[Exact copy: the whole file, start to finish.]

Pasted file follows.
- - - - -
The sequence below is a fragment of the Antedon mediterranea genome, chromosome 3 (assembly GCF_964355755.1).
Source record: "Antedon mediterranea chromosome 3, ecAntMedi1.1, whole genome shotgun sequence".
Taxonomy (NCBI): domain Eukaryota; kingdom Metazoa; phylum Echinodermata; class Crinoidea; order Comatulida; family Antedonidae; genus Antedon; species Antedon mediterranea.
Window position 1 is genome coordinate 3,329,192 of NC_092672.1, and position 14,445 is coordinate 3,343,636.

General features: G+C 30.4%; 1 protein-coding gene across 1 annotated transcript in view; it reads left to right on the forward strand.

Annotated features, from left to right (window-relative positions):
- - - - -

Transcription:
The sequence below is a fragment of the Antedon mediterranea genome, chromosome 3 (assembly GCF_964355755.1).
Source record: "Antedon mediterranea chromosome 3, ecAntMedi1.1, whole genome shotgun sequence".
Taxonomy (NCBI): domain Eukaryota; kingdom Metazoa; phylum Echinodermata; class Crinoidea; order Comatulida; family Antedonidae; genus Antedon; species Antedon mediterranea.
Window position 1 is genome coordinate 3,329,192 of NC_092672.1, and position 14,445 is coordinate 3,343,636.

General features: G+C 30.4%; 1 protein-coding gene across 1 annotated transcript in view; it reads left to right on the forward strand.

Annotated features, from left to right (window-relative positions):